April 2014
Volume 55, Issue 13
ARVO Annual Meeting Abstract  |   April 2014
Self-association does not play a decisive role in the distribution of arrestin-1 in dark-adapted rods
Author Affiliations & Notes
  • Vsevolod V Gurevich
    Pharmacology, Vanderbilt University, Nashville, TN
  • Sergey A Vishnivetskiy
    Pharmacology, Vanderbilt University, Nashville, TN
  • Seunghyi Kook
    Pharmacology, Vanderbilt University, Nashville, TN
  • Eugenia Gurevich
    Pharmacology, Vanderbilt University, Nashville, TN
  • Footnotes
    Commercial Relationships Vsevolod Gurevich, None; Sergey Vishnivetskiy, None; Seunghyi Kook, None; Eugenia Gurevich, None
  • Footnotes
    Support None
Investigative Ophthalmology & Visual Science April 2014, Vol.55, 3029. doi:
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      Vsevolod V Gurevich, Sergey A Vishnivetskiy, Seunghyi Kook, Eugenia Gurevich; Self-association does not play a decisive role in the distribution of arrestin-1 in dark-adapted rods. Invest. Ophthalmol. Vis. Sci. 2014;55(13):3029.

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      © ARVO (1962-2015); The Authors (2016-present)

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Purpose: In dark-adapted rods the bulk of arrestin-1 is localized away from the outer segment, where its key binding partner rhodopsin resides. Two factors were proposed to contribute to this counter-intuitive localization of arrestin-1: its binding to microtubules, concentrated in the inner segment, perinucler area, and synaptic terminals, or relatively large size of arrestin-1 dimers and tetramers, which it readily forms at physiological expression level.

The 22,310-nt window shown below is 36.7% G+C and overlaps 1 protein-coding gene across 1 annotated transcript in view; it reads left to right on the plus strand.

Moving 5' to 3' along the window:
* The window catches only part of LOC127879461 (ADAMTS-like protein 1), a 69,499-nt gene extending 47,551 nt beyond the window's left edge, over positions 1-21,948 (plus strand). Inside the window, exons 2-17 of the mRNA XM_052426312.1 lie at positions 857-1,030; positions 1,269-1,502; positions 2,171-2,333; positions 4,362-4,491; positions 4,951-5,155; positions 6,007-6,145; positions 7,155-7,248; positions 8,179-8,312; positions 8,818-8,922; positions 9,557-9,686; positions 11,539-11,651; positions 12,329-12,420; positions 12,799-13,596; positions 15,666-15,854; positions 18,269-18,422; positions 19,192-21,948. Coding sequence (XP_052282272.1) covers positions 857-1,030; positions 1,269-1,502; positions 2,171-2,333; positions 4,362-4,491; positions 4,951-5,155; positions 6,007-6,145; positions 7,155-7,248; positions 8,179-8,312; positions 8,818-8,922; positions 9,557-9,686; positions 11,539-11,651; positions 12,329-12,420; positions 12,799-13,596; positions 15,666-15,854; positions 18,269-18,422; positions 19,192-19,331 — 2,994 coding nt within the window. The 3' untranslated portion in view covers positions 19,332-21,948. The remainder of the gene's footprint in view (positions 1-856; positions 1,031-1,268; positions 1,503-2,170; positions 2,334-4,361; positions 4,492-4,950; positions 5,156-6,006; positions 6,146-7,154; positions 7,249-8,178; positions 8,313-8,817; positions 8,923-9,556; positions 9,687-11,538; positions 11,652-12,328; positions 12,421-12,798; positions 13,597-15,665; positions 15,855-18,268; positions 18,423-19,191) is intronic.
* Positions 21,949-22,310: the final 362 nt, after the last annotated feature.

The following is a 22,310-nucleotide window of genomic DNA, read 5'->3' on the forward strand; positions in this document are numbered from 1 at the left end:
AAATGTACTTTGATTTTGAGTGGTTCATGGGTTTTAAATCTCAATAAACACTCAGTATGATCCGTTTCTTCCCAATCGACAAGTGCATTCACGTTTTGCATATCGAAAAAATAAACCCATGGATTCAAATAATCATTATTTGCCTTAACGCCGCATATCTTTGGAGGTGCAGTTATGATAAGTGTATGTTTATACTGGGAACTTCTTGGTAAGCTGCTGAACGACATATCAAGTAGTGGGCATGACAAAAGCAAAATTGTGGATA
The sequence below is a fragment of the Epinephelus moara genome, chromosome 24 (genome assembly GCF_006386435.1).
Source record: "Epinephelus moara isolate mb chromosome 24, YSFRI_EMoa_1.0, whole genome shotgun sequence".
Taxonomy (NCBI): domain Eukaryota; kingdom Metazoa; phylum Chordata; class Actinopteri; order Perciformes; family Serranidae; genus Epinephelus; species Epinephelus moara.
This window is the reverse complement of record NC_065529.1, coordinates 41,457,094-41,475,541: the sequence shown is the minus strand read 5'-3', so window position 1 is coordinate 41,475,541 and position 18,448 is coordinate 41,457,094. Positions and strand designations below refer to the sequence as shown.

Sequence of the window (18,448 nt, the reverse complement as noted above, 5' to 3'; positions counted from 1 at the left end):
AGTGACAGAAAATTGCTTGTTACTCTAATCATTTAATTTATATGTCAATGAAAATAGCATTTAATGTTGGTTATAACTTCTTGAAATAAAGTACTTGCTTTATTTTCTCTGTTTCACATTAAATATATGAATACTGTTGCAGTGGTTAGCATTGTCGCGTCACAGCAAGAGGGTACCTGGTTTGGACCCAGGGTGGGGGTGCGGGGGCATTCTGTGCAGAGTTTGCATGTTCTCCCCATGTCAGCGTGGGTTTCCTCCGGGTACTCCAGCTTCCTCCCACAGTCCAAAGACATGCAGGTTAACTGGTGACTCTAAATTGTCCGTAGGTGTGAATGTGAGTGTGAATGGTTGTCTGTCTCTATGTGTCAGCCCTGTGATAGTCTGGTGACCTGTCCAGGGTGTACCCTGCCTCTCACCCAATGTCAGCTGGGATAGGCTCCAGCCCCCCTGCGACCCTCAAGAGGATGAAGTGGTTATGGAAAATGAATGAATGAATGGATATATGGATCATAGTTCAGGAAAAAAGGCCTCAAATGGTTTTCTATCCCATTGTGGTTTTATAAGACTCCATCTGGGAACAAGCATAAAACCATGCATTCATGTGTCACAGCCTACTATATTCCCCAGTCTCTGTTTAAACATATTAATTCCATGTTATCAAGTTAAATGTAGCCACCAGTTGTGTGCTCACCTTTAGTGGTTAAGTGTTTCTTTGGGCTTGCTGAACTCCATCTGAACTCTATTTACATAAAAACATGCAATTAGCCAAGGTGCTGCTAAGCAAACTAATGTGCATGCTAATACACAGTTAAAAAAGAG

Methods: We created transgenic mice expressing constitutively monomeric arrestin-1 mutant at different levels, from 10 to ~300% of normal WT arrestin-1 concentration in rods. Since the mutant binds both rhodopsin and microtubules normally, this eliminated a single factor that can contribute to arrestin-1 distribution, its self-association. Arrestin distribution in fixed eyes from dark-adapted WT and transgenic mice expressing this mutant was compared by immunohistochemistry.

Results: The distribution of constitutively monomeric arrestin-1 in dark-adapted rods was remarkably similar to the distribution of WT arrestin-1, which robustly self-associates, so that the majority of arestin-1 complement exists as a tetramer in WT rods in the dark. Self-association-deficient arrestin-1 was largely localized to the inner segments, cell bodies, and synaptic terminals, just like WT protein, with relatively small fraction present in the outer segments.

Conclusions: These data suggest that the size of arestin-1 dimers and tetramers, which are expected to be too large to fit into intra-discal spaces in the outer segments, is not the dominant factor keeping arrestin-1 away from this compartment in the dark. Thus, arrestin-1 distribution in dark-adapted photoreceptors is largely determined by its interactions with to microtubules and/or other binding partners absent in the outer segments. Supported by NIH grant EY011500.

Keywords: 648 photoreceptors • 659 protein structure/function • 714 signal transduction  

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